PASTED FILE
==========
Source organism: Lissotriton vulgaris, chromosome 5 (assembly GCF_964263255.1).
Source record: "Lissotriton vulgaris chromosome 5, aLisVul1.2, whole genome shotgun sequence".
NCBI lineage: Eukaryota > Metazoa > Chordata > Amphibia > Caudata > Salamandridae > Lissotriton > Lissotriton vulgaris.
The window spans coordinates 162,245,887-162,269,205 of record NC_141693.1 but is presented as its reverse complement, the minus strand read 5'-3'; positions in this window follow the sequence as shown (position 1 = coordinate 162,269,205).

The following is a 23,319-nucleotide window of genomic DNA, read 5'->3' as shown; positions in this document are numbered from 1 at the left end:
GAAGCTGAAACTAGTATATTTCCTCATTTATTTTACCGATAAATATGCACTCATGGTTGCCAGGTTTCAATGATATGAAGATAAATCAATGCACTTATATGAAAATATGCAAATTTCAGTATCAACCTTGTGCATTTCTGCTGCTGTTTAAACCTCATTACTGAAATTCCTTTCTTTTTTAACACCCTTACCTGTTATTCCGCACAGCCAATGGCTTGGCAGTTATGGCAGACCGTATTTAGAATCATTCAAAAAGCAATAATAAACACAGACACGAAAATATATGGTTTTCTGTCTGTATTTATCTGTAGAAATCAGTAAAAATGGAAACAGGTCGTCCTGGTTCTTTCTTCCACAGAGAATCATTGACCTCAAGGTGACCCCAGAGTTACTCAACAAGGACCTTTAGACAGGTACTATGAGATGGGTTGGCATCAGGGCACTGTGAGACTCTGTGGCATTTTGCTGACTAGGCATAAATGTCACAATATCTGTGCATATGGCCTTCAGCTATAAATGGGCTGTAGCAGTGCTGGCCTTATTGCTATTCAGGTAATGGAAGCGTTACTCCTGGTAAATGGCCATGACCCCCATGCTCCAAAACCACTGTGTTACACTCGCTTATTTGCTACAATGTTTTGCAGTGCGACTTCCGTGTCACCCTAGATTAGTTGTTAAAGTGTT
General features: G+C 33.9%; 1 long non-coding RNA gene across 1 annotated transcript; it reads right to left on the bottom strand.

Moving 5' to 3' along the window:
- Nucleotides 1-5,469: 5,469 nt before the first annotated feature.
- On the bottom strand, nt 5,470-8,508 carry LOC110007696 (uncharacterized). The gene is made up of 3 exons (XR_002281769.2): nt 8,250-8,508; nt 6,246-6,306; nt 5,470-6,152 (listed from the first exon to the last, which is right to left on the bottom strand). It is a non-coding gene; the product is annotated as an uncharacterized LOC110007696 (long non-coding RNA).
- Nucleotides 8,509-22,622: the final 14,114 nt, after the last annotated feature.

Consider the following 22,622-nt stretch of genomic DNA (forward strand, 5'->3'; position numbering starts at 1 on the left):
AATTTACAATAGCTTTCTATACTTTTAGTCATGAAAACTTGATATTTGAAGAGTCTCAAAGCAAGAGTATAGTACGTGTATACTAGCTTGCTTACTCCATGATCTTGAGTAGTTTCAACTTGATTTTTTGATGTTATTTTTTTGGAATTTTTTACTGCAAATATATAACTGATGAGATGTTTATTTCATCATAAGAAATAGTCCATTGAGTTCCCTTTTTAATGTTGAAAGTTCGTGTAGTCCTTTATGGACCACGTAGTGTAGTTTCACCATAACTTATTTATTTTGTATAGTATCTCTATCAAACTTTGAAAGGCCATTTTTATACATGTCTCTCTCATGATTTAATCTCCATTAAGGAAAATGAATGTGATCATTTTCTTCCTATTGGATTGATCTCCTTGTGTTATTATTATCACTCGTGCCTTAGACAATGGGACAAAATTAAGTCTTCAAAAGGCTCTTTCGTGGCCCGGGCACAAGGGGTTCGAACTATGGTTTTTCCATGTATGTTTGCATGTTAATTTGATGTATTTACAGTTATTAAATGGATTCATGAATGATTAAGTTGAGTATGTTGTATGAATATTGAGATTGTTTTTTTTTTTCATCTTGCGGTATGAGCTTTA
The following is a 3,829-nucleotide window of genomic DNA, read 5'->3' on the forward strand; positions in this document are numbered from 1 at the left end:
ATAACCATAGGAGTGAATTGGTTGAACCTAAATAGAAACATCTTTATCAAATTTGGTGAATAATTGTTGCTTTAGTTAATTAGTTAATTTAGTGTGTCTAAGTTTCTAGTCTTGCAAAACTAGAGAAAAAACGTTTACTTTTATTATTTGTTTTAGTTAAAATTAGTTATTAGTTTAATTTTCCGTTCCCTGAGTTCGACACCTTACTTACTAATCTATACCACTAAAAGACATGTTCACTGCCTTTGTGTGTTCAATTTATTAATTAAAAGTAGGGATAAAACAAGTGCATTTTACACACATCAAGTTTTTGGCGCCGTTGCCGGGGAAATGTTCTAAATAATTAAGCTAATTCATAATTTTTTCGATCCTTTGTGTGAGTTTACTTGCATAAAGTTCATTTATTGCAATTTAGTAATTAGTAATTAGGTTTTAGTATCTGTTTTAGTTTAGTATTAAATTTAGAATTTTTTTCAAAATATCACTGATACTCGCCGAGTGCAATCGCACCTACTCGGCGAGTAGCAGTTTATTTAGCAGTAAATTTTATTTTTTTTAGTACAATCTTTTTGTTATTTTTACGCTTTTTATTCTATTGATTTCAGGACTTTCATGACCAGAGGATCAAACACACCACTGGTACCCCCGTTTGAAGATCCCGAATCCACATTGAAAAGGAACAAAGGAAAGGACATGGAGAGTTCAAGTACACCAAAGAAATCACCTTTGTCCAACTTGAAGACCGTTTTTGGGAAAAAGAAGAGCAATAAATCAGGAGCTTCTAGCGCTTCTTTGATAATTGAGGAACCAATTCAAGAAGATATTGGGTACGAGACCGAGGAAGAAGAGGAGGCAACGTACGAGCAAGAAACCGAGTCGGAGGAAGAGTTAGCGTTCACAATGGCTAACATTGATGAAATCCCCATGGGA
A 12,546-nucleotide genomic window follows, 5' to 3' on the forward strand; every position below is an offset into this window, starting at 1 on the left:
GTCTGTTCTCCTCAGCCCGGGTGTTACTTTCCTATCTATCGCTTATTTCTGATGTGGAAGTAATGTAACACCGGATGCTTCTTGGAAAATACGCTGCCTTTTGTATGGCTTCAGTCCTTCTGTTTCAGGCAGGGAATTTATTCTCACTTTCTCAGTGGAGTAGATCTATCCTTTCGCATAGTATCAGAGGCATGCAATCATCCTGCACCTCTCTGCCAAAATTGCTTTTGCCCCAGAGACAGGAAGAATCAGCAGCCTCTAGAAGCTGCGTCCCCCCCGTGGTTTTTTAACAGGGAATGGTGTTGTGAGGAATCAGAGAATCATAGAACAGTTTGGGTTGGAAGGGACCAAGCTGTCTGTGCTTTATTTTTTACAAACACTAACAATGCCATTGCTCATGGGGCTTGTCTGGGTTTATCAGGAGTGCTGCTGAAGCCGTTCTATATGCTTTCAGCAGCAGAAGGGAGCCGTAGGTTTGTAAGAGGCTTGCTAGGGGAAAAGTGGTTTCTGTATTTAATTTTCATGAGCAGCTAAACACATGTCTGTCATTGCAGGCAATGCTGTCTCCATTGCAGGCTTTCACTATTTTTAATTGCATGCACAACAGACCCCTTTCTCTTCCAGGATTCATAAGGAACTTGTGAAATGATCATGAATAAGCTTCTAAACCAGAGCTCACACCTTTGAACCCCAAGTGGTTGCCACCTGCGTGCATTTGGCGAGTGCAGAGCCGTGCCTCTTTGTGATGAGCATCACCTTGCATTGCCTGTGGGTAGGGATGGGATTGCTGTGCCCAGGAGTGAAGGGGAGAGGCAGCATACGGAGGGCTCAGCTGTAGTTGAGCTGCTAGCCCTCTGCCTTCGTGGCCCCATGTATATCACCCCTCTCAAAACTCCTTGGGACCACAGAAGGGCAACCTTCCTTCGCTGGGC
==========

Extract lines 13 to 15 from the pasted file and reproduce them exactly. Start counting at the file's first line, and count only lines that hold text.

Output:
AATTTACAATAGCTTTCTATACTTTTAGTCATGAAAACTTGATATTTGAAGAGTCTCAAAGCAAGAGTATAGTACGTGTATACTAGCTTGCTTACTCCATGATCTTGAGTAGTTTCAACTTGATTTTTTGATGTTATTTTTTTGGAATTTTTTACTGCAAATATATAACTGATGAGATGTTTATTTCATCATAAGAAATAGTCCATTGAGTTCCCTTTTTAATGTTGAAAGTTCGTGTAGTCCTTTATGGACCACGTAGTGTAGTTTCACCATAACTTATTTATTTTGTATAGTATCTCTATCAAACTTTGAAAGGCCATTTTTATACATGTCTCTCTCATGATTTAATCTCCATTAAGGAAAATGAATGTGATCATTTTCTTCCTATTGGATTGATCTCCTTGTGTTATTATTATCACTCGTGCCTTAGACAATGGGACAAAATTAAGTCTTCAAAAGGCTCTTTCGTGGCCCGGGCACAAGGGGTTCGAACTATGGTTTTTCCATGTATGTTTGCATGTTAATTTGATGTATTTACAGTTATTAAATGGATTCATGAATGATTAAGTTGAGTATGTTGTATGAATATTGAGATTGTTTTTTTTTTTCATCTTGCGGTATGAGCTTTA
The following is a 3,829-nucleotide window of genomic DNA, read 5'->3' on the forward strand; positions in this document are numbered from 1 at the left end:
ATAACCATAGGAGTGAATTGGTTGAACCTAAATAGAAACATCTTTATCAAATTTGGTGAATAATTGTTGCTTTAGTTAATTAGTTAATTTAGTGTGTCTAAGTTTCTAGTCTTGCAAAACTAGAGAAAAAACGTTTACTTTTATTATTTGTTTTAGTTAAAATTAGTTATTAGTTTAATTTTCCGTTCCCTGAGTTCGACACCTTACTTACTAATCTATACCACTAAAAGACATGTTCACTGCCTTTGTGTGTTCAATTTATTAATTAAAAGTAGGGATAAAACAAGTGCATTTTACACACATCAAGTTTTTGGCGCCGTTGCCGGGGAAATGTTCTAAATAATTAAGCTAATTCATAATTTTTTCGATCCTTTGTGTGAGTTTACTTGCATAAAGTTCATTTATTGCAATTTAGTAATTAGTAATTAGGTTTTAGTATCTGTTTTAGTTTAGTATTAAATTTAGAATTTTTTTCAAAATATCACTGATACTCGCCGAGTGCAATCGCACCTACTCGGCGAGTAGCAGTTTATTTAGCAGTAAATTTTATTTTTTTTAGTACAATCTTTTTGTTATTTTTACGCTTTTTATTCTATTGATTTCAGGACTTTCATGACCAGAGGATCAAACACACCACTGGTACCCCCGTTTGAAGATCCCGAATCCACATTGAAAAGGAACAAAGGAAAGGACATGGAGAGTTCAAGTACACCAAAGAAATCACCTTTGTCCAACTTGAAGACCGTTTTTGGGAAAAAGAAGAGCAATAAATCAGGAGCTTCTAGCGCTTCTTTGATAATTGAGGAACCAATTCAAGAAGATATTGGGTACGAGACCGAGGAAGAAGAGGAGGCAACGTACGAGCAAGAAACCGAGTCGGAGGAAGAGTTAGCGTTCACAATGGCTAACATTGATGAAATCCCCATGGGA